HA 1109 K1L Major production batch fitted with Hispano 12Z-17 engine (1,300 hp). Initially no armament was fitted.

HA 1110 K1L Two seat tandem trainer version with the 12Z-17 engine.

HA 1112 K1L When fitted with armament, the earlier 1109 became the 1112. Armament of two 20mm Hispano HS 404 cannon was fitted inside the wing, the first 109 type to do so since the 109E. For ground attack a total of eight 22lb rockets could be carried.

Rolls-Royce Merlin powered:-

 

The Buchon was the first type of "109" to carry internal wing armament since the E series.

The "Buchon" Spanish produced version of the 109, powered by a British Merlin engine. Note the chin radiator.


HA 1112 M1L Identical with the 1112 KIL except fitted with a Merlin 500-45 engine of 1,400hp driving a four bladed propeller. All the 1112 K1L aircraft were upgraded to the M1L standard.

HA 1109 M2L This variant carried two 12.7 mm CETMA machine guns in place of the cannon. Oerlikon rockets could still be carried. Powered by a Merlin.

HA 1109 M3L This model deleted the gun armament altogether and only carried the eight ground attack rockets. Merlin powered.

HA 1112 M4L Merlin engined tandem two-seat training aircraft.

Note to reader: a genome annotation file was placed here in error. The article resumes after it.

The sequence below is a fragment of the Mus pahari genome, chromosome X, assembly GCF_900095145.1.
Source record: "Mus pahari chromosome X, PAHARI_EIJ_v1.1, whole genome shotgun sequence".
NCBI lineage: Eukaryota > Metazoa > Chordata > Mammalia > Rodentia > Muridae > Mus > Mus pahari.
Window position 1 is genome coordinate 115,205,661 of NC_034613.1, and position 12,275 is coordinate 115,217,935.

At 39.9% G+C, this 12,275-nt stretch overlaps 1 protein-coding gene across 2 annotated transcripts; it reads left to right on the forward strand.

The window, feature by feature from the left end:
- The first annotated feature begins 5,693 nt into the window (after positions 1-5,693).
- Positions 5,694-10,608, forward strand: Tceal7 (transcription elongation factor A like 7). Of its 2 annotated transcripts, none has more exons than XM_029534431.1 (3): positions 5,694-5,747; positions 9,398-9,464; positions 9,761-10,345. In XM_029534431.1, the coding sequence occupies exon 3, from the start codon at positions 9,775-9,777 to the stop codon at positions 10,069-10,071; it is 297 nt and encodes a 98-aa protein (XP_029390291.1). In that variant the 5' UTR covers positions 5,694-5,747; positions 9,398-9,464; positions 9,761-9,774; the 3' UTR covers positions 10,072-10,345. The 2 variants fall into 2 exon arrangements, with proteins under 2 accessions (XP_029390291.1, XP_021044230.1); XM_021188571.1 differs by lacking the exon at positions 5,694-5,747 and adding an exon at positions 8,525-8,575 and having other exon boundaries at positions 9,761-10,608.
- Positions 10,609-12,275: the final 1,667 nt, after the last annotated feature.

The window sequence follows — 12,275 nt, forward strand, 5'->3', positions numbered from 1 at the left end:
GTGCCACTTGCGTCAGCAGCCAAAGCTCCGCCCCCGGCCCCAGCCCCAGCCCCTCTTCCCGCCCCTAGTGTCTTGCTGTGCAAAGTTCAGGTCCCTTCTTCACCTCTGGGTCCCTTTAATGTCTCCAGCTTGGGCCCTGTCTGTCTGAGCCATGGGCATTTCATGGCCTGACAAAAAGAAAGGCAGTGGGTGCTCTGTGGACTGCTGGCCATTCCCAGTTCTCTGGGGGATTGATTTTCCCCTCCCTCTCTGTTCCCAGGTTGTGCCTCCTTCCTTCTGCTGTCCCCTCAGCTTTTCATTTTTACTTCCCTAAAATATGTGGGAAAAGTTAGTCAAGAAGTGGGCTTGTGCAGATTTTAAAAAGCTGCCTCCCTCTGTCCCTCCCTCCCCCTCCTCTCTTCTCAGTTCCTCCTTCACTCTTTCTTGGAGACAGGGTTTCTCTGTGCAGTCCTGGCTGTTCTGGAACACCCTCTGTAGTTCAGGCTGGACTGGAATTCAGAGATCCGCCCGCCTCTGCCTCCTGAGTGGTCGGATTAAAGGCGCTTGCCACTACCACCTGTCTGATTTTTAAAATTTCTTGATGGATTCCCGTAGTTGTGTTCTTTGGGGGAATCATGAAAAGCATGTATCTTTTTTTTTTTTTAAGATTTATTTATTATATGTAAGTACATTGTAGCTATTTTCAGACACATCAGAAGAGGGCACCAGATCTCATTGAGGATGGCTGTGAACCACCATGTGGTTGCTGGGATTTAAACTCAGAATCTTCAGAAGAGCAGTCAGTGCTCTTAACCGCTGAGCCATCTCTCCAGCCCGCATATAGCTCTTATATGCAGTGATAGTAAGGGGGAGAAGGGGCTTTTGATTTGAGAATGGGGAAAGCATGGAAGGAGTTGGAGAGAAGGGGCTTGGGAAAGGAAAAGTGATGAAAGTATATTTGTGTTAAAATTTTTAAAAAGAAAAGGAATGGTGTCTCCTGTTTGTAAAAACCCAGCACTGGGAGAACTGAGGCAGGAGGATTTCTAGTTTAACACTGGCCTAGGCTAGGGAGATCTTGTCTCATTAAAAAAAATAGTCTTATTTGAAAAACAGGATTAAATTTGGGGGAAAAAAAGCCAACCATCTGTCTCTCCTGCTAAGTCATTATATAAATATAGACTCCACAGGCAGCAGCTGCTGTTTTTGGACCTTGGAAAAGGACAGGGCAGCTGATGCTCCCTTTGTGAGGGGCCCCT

EARLY 109 PROTOTYPES (V)

V1 Original 109 prototype fitted with Rolls-Royce Kestrel engine of 695 hp. Civil registration D-IABI.

First of the Breed - The V1 Prototype


V2 Second prototype. It was powered by the Jumo 210A engine specified by the Luftwaffe. Some areas of  the airframe were strengthened. Civil registration D-IUDE.

V3 Two machine guns fitted above the engine, synchronized to fire through the propeller. Civil registration D-IHNY. Undertook service tests in Spain during 1936/37.

V4 Third machine gun added, mounted to fire through propeller hub. Civil registration D-IOQY. Prototype for the B series, the V4 was sent to Spain for service tests in 1936/37. It also undertook tests with a 20mm cannon in place of the third machine gun.

V5 Armament of three machine guns, Jumo 210B engine. Completed service trials in Spain 1936/37.

V6 Three machine guns, Jumo 210B engine.

V7 Three machine guns, Jumo 210B engine. Almost identical with production B series fighters.

V8 Improved Jumo 210D engine (635 hp). Armament of four machine guns, two above engine, one in each wing.

V9 Jumo 210D engine. Armament of two nose machine-guns and an MGFF cannon in each wing root.

V10 No armament, fitted with Jumo 210G engine (640 hp). It would seem another aircraft was also designated as a V10, this was a production 109B modified to take the DB600 engine (960 hp). The latter aircraft was flown by Udet in the 1937 "Around the Alps" race, during which it lost power and crashed.

V11 No armament, longer fuselage to take the DB600 engine.

V12 Armament of two machine guns and one cannon. DB600 engine. Prototype for the D series.

V13 The V13 appeared in two different guises, firstly powered by the DB600, it took part in the July 1937 Zurich air races, secondly, with a DB601 specially modified to produce 1,650 hp it claimed the world landplane speed record in November 1937.

V14 DB601 powered aircraft with armament of two machine guns and two wing cannon. This, together with the V15 was the prototype for the E series.